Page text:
COAXING its temperamental, grating, gearbox, I once drove a minibus of opera singers on a tour of the Highlands where locals would lovingly open ancient village halls for their show and lay out pyramids of home-made sandwiches.

One singer asked to move to a different B&B as her room had recently been painted, and she feared lingering fumes would affect her vocal cords. I told her she was being a diva. She thought it was a compliment.

I wondered if the singers only signed up so that they could put on their CV that they had appeared at the Carnegie Hall, omitting the fact it was Carnegie Hall, Clashmore, and not New York.

It may sound an unsophisticated trip, but one hall on the north coast silenced everyone as on stage was a Steinway piano, one of the most celebrated manufacturers in the world, which made the accompanist swoon. I think it had belonged to the BBC but when their Inverness studio closed it was sold to the hall committee by a helpful chap who perhaps had not explained to London bosses the pedigree of the old joanna they were flogging off cheaply.

The BBC once filmed a Highland tour of the Calum Kennedy Show where the wily Calum would collect each night's takings and pay the performers only if enough people had attended. On the fateful night that John F Kennedy was assassinated, Calum's show was in Thurso and someone rushed into the Pentland Hotel to announce "Kennedy's been shot!" Drummer Billy Thom slammed down his pint and wailed: "We'll never get paid now."

But such ramshackle days are gone, I realised, when I attended the launch in Glasgow of The Touring Network which is using technology to link some 90 venues in the Highlands and Islands, profile the acts and performances, help artists construct tours, and show that a vibrant arts scene in the North can be just as important attractions to Scottish tourism as whisky, shortbread and golf.

Their website shows that this week alone there is Scottish Ballet in Ullapool, Nordic fiddlers in Findhorn, a tribute to Johnny Cash in Stornoway, and singer/songwriter Stu Larson in Aviemore, with the explanation that "Stu has no fixed address, no job and few possessions - just a handful of generous friends who let him sleep on their floor or couch as he ventures on playing his music across the world".

Most of the venues are still run by local volunteers, many it has to be said who are incomers to the area. It is not that they want to usurp the locals, but engage with the local community.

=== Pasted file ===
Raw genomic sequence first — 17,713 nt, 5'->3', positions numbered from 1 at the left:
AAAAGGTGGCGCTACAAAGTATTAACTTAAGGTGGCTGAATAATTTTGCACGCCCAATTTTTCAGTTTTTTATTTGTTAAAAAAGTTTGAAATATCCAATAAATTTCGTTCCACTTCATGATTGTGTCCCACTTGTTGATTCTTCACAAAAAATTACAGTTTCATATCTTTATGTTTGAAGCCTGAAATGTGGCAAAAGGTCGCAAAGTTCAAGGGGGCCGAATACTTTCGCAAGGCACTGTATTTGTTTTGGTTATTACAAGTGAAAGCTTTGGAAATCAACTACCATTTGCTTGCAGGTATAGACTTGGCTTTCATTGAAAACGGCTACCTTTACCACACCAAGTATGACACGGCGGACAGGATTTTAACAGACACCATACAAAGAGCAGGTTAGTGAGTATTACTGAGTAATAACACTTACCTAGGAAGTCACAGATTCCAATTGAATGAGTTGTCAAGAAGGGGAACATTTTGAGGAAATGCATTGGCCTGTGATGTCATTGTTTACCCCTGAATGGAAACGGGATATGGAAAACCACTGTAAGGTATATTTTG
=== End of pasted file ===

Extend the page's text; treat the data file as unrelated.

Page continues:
Jenny Macfie for example had worked in the arts in London before life's twists took her to Drumnadrochit where a local asked if she would like to go on the local hall committee. She now programmes the shows at Glenurquhart Public Hall, and while the economics of doing so would make an accountant faint, Jenny has helped produce some magical nights.

"The audience is so attentive and knowledgeable. You can get a real connection between the performers and the audience, unlike in London where they sit back and say, 'Come on then, impress me'. My audience says 'Let's do this' and their energy goes right up to the performers on the stage," she says.

The shows are a bit different. Stand-up Bill Bailey still talks about the night in the Highlands he had to pick the winners for the raffle. A tip from Jenny about the raffle. "There's always a bottle of bubble bath. It's the same bubble bath donated at every raffle. You should never open it."

It is this energy which attracts the performers even though they might only be in front of a handful of people. Playwright Alan Bissett, who has appeared on stage during tours, says: "Whether it's 150 people one night or just 20, they are all listening, all paying attention, and ready to speak to you after. You go into the bar after your show where you are invited into the community. When the bar closes someone will say, 'We're going to Tam's. Do you want to come?' That tends not to happen at the Edinburgh Festival."

Or as singer Karine Polwart puts it: "It's much more enriching in the Highlands rather than scooting up and down the M6." And she means enriching, not just in terms of the scenery, but in the engagement with the local population, many of whom are singers and musicians themselves who talk knowledgeably about their craft.

The renaissance in challenging theatre touring the Highlands came in the seventies with 7:84 Company's The Cheviot, the Stag, and the Black Black Oil which opened people's minds to the exploitation of the oil firms and the comparisons with the Clearances.

Strange to think that 40 years later oil was pivotal in the referendum debate. Perhaps it's time that the Cheviot, The Stag is updated and tours the Highlands again. There is The Touring Network to ensure it would find welcoming venues.